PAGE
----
February 21, 2005

El Salvador: Cycling away from the Retrovirus

Somewhere between Panama City and San Salvador we switched from being sun worshipping Canadians and became sun shy troglodites. With our shortsleeved shirts and good sunscreen we basked in the blinding tropical light for several days knowing it is cold at home. That is until the sunscreen ran out in Nicaragua and all we found was very fragrant coco beach oily mess with a non-existant spf. Since then the climate has steadily warmed and become very dry. We can now do our laundry, barely wring it out, eat dinner and once we are done eating, take down the laundry. It is definitely the dry season on the Pacific coast of Central America.

Last week (Feb 15) was Armel's birthday in Leon, Nicaragua. Tania and I have discovered that he has a new fascination for Bob esponga (Sponge Bob square pants). We went to see the movie in David, Panama, and his bike now sports a small Bob Esponga mascot. So for his birthday we found a nice Bob Esponga pinata and unveiled it for his birthday at 7am in the hostel courtyard. All the travellers, with reason thought that we were loosing it, whacking pinatas that early, stuffing our pockets with the candy inside and taking off to cycle in 38 degree weather.

Leaving Leon, we found that the nice paved road that followed us out of Managua deteriorated into a dry dusty gravel road for 45km before the Honduran border. I started to feel a small stomach ache that combined with the hot afternoon sun sapped all my energy.
Thankfully, Armel who was feeling fine offered to take the trailer. This is a very nice advantage of the trailer that allows us to repartition the load this easily.
We pushed on and made it to the border town of Somotillo at 8pm well in the dark and very tired after 117km. We unfortunately did not manage to heed Armel's birthday request to finish cycling at least 20 minutes before sunset.

The next morning I woke up with a nasty fever and stomach ache. And despite the newpaper article anouncing a retrovirus outbrake of more than 10 000 people in Honduras and El Salvador, I decided that I would rather brave 50km of hot cycling than spend an another day in a dirty border town.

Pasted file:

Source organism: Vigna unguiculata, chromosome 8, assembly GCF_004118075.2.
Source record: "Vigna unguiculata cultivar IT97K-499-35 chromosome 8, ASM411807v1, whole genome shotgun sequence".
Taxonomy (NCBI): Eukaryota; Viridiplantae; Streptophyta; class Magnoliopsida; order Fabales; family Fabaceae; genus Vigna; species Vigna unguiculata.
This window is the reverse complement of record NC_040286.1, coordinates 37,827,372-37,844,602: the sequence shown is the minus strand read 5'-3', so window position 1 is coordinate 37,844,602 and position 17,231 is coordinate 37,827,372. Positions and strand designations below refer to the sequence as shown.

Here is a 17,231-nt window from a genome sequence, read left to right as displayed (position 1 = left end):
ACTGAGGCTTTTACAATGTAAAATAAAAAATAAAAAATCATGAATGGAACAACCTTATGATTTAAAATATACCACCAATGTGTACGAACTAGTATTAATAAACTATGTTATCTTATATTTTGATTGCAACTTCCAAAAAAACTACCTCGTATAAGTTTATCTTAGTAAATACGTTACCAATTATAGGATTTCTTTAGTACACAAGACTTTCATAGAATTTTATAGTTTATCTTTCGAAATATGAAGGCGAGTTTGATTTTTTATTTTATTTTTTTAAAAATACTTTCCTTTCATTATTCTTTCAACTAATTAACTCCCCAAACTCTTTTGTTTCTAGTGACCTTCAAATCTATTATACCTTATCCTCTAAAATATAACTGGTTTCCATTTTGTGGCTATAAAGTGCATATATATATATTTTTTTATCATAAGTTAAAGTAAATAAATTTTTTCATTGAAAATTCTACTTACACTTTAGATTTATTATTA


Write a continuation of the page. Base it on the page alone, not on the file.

Without too much trouble we made it to Chuloteca in Honduras by 12pm. Where we saw a large group of students with buckets watering all the plants in the central plaza of the city. Every day at noon during the dry season they come out to keep the thirsty plants happy.
I spent the next day sweating out my fever and after a good day of rest we cycled to the El Salvador border after only 3 short days in Honduras. One thing to mention about Honduras was a marked change in children's reaction to three funny looking cyclists rolling through their backyard. They are very enthusiastic, an we are getting rousing calls and even the three year olds are jumping up and down in excitement as we pass. Tania has also noted that the cat-calling that was almost non-existent earlier is now very frequent: "mamasita, que ricas piernas", "dejas tu a mi cama", "mi amor", "I love you" etc.... Tania can also claim at least five marriage proposals per day.

El Salvador is not very big but the people we have met all have big hearts and we definitely do not feel as if we are in a small country even though after two days of riding we are already half way through. We knew it was coming but our gastronomic discovery of the week is definitely Pupusas. A fried corn or rice tortilla that holds a pocket of chicharon (fried pig skin), beans, cheese, and squash inside. It is very good and packs in a sufficient amount of calories to satisfy even the most demanding cycling calorie hound and it tastes so very good.

In San Salvador we are staying with Philip, a canuck, for a couple days of well deserved rest. However he managed to organize a presentation to half the staff of the Canadian Embassy and a few other friends here in San Salvador. It was the first time we had the opportunity to put together a slide show with a digital projector and all the fancy technology that normally is not available to us on the road. I was a little nervous, not knowing how I was going to summerise 395 days of cycling adventure into 45 minutes... I didn't and the presentation went on for almost two hours.

Posted by gwendal at 11:29 PM | Comments (5)